The typical Englishman finishes his breakfast of toast and MARMALADE, invented by Mrs Keiller of Dundee, Scotland, and slips into his RAINCOAT, patented by Charles MacIntosh from Glasgow, Scotland.
He walks to his office along an English lane, which is surfaced by TARMAC, invented by John Loudon MacAdam of Ayr, Scotland - or he drives his English car, which is fitted with PNEUMATIC TYRES, patented by John Boyd Dunlop, of Dreghorn, Scotland.
Before he acquired a car he used to travel to his office by train, which was powered by a STEAM ENGINE invented by James Watt of Greenock, Scotland.
In his office he deals with the mail bearing ADHESIVE STAMPS, invented by John Chalmers, of Dundee, Scotland, and makes frequent use of the TELEPHONE, invented by Alexander Graham Bell, born in Edinburgh, Scotland.
At home in the evening he dines on his favourite traditional ROAST BEEF from Aberdeen Angus, raised in Aberdeenshire, Scotland - and then watches an item on TELEVISION, an invention of John Logie Baird, of Helensburgh, Scotland - about JOHN PAUL JONES, Father of the United States Navy, born in Kirkbean, Scotland.
His son prefers to read TREASURE ISLAND, written by Robert Louis Stevenson, born in Edinburgh, Scotland, whilst his daughter plays in the garden with her BICYCLE, an invention of Kirkpatrick MacMillan, of Thornhill, Scotland.
It is impossible for an Englishman to escape the ingenuity of the Scots!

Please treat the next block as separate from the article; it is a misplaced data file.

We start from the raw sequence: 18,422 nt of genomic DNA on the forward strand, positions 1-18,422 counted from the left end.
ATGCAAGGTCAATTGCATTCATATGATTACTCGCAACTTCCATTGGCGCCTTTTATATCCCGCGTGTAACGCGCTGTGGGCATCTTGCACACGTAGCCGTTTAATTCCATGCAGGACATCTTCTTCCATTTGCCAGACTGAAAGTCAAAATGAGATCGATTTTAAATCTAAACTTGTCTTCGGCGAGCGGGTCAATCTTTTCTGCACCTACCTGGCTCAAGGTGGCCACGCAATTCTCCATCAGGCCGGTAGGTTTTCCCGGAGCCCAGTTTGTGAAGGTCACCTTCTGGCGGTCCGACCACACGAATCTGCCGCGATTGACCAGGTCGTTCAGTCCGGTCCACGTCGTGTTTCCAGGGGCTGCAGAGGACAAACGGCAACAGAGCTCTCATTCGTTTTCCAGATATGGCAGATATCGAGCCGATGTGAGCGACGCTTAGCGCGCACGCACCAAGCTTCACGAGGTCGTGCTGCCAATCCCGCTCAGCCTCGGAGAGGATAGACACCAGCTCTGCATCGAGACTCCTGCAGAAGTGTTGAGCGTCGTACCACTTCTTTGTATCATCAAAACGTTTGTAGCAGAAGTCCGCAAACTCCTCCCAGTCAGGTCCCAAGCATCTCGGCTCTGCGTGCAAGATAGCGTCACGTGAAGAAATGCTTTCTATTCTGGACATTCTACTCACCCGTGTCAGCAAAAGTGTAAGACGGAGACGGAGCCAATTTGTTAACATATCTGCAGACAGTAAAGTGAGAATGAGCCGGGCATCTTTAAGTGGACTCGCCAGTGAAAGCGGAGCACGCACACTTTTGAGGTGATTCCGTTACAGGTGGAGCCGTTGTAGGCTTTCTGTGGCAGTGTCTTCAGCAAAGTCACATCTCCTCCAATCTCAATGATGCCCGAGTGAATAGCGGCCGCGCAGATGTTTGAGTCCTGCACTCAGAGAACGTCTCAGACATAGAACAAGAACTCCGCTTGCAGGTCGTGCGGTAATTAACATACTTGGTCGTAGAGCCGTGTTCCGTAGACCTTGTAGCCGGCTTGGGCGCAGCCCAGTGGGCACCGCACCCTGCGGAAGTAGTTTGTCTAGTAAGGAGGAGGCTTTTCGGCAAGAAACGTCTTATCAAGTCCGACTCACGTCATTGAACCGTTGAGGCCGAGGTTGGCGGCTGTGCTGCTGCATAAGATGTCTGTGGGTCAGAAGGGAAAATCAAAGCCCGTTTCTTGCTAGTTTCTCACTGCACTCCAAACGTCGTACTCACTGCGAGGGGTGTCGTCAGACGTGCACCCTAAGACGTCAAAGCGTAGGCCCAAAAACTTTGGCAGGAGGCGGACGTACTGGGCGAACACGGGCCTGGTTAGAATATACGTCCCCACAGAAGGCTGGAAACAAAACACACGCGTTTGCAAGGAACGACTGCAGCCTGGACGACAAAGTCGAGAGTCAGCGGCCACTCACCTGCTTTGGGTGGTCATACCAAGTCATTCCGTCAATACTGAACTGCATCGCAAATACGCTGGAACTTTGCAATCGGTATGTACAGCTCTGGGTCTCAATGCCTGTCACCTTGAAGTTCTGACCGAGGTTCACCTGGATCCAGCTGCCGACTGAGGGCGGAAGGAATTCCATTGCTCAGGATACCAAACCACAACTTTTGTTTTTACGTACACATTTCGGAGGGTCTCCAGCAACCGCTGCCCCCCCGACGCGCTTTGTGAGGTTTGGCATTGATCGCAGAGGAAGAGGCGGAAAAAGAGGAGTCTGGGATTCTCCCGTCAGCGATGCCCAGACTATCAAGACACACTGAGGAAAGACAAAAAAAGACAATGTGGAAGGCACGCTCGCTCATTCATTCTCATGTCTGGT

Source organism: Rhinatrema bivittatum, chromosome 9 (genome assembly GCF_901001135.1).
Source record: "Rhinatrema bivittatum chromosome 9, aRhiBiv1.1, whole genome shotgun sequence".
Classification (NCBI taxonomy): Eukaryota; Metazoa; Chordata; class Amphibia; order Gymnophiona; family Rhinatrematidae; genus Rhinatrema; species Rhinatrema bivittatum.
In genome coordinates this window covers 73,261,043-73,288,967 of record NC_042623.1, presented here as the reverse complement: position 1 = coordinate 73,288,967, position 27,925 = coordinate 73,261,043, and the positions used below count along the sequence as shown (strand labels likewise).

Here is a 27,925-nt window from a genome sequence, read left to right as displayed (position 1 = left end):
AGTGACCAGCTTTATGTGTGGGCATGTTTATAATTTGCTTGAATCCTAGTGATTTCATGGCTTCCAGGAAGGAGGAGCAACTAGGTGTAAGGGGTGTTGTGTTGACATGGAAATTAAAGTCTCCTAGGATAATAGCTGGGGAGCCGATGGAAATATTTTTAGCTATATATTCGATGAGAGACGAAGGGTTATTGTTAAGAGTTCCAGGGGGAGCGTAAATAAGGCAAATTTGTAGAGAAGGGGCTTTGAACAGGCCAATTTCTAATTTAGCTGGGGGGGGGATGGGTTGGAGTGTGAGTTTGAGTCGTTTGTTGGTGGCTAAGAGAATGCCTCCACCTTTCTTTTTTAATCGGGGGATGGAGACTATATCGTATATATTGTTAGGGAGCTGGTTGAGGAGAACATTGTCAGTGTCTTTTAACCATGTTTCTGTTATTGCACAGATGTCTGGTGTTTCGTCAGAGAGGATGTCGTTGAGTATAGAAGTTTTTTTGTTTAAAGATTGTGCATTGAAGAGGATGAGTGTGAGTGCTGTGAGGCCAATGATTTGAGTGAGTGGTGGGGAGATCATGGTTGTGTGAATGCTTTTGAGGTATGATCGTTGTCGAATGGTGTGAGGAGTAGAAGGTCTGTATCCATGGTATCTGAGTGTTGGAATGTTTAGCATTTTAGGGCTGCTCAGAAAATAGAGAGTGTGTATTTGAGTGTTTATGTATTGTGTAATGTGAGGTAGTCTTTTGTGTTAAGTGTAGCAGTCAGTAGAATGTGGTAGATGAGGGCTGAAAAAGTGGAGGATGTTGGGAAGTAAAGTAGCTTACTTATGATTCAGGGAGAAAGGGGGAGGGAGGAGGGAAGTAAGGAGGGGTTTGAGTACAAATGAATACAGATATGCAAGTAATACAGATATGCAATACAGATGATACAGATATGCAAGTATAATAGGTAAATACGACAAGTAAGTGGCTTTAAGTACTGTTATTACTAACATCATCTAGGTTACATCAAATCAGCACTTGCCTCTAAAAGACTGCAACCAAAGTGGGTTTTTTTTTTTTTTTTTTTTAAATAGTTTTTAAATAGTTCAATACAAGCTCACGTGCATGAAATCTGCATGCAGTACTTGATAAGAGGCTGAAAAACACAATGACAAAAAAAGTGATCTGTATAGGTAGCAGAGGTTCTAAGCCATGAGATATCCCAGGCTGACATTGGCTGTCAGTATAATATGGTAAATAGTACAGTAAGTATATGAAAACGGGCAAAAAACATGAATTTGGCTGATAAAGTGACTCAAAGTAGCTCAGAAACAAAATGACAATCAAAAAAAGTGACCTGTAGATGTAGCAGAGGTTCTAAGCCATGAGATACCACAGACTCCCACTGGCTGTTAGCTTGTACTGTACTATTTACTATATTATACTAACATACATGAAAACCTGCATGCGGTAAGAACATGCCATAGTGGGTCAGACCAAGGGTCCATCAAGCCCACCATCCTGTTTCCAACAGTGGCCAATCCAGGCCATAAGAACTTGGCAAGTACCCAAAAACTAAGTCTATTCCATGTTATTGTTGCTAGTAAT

In desperation he turns to the BIBLE only to find that the first person mentioned in the good book is a Scot - King James VI, who authorised its translation.
He could, of course, take to drink, but Scotland makes the finest WHISKY in the world. Nearing the end of his tether he could uplift a rifle to end it all, but the BREECH-LOADING RIFLE was invented by Captain Patrick Fergunson, of Pitfours, Scotland.
Anyway, if he escaped death he could find himself injected with PENICILLIN, discovered by Sir Alexander Fleming, bacteriologist, of Dervel, Scotland, or given CHLOROFORM, an anaesthetic first used by Sir James Young Simpson, of Bathgate, Scotland.
Out of the anaesthetic his mood would not be improved if his surgeon told him that he was as safe as THE BANK OF ENGLAND, which was founded by William Paterson, of Dumfries, Scotland.
Perhaps, in order to get some peace, he should request a transfusion of guid Scottish blood so that he too would be entitled to ask -
"Wha's like us?
Damn few and they're a' deid!"

Eddie


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Subject: RE: BS: Positive Things The Irish & British Did.
From: Les from Hull
Date: 07 Dec 06 - 04:54 PM